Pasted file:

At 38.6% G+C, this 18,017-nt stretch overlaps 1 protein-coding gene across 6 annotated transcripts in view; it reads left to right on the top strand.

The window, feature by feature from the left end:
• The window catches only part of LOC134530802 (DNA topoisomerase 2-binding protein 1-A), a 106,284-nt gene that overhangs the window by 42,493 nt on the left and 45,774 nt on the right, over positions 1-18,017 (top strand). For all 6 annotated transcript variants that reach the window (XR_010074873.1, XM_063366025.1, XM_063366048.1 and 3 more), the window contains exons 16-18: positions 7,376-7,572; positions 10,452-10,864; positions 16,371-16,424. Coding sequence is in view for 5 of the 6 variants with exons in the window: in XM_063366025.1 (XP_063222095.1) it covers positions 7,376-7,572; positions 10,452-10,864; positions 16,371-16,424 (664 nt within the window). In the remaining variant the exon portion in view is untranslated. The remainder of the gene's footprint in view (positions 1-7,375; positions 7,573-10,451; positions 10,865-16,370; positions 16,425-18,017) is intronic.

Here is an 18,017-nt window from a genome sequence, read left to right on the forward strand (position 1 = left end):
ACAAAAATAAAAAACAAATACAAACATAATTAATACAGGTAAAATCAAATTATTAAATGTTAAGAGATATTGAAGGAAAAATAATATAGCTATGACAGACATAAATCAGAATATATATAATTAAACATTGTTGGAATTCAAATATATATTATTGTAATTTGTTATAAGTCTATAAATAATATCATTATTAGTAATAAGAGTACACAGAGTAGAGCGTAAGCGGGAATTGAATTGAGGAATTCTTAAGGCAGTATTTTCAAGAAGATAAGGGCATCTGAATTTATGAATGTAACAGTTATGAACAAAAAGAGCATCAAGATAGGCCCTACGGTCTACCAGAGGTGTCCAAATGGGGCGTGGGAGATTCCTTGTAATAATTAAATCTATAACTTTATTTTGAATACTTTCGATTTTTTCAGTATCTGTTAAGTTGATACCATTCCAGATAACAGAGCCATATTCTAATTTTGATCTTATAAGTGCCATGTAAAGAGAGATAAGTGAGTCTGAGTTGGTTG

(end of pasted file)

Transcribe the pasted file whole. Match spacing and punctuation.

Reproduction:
At 38.6% G+C, this 18,017-nt stretch overlaps 1 protein-coding gene across 6 annotated transcripts in view; it reads left to right on the top strand.

The window, feature by feature from the left end:
• The window catches only part of LOC134530802 (DNA topoisomerase 2-binding protein 1-A), a 106,284-nt gene that overhangs the window by 42,493 nt on the left and 45,774 nt on the right, over positions 1-18,017 (top strand). For all 6 annotated transcript variants that reach the window (XR_010074873.1, XM_063366025.1, XM_063366048.1 and 3 more), the window contains exons 16-18: positions 7,376-7,572; positions 10,452-10,864; positions 16,371-16,424. Coding sequence is in view for 5 of the 6 variants with exons in the window: in XM_063366025.1 (XP_063222095.1) it covers positions 7,376-7,572; positions 10,452-10,864; positions 16,371-16,424 (664 nt within the window). In the remaining variant the exon portion in view is untranslated. The remainder of the gene's footprint in view (positions 1-7,375; positions 7,573-10,451; positions 10,865-16,370; positions 16,425-18,017) is intronic.

Here is an 18,017-nt window from a genome sequence, read left to right on the forward strand (position 1 = left end):
ACAAAAATAAAAAACAAATACAAACATAATTAATACAGGTAAAATCAAATTATTAAATGTTAAGAGATATTGAAGGAAAAATAATATAGCTATGACAGACATAAATCAGAATATATATAATTAAACATTGTTGGAATTCAAATATATATTATTGTAATTTGTTATAAGTCTATAAATAATATCATTATTAGTAATAAGAGTACACAGAGTAGAGCGTAAGCGGGAATTGAATTGAGGAATTCTTAAGGCAGTATTTTCAAGAAGATAAGGGCATCTGAATTTATGAATGTAACAGTTATGAACAAAAAGAGCATCAAGATAGGCCCTACGGTCTACCAGAGGTGTCCAAATGGGGCGTGGGAGATTCCTTGTAATAATTAAATCTATAACTTTATTTTGAATACTTTCGATTTTTTCAGTATCTGTTAAGTTGATACCATTCCAGATAACAGAGCCATATTCTAATTTTGATCTTATAAGTGCCATGTAAAGAGAGATAAGTGAGTCTGAGTTGGTTG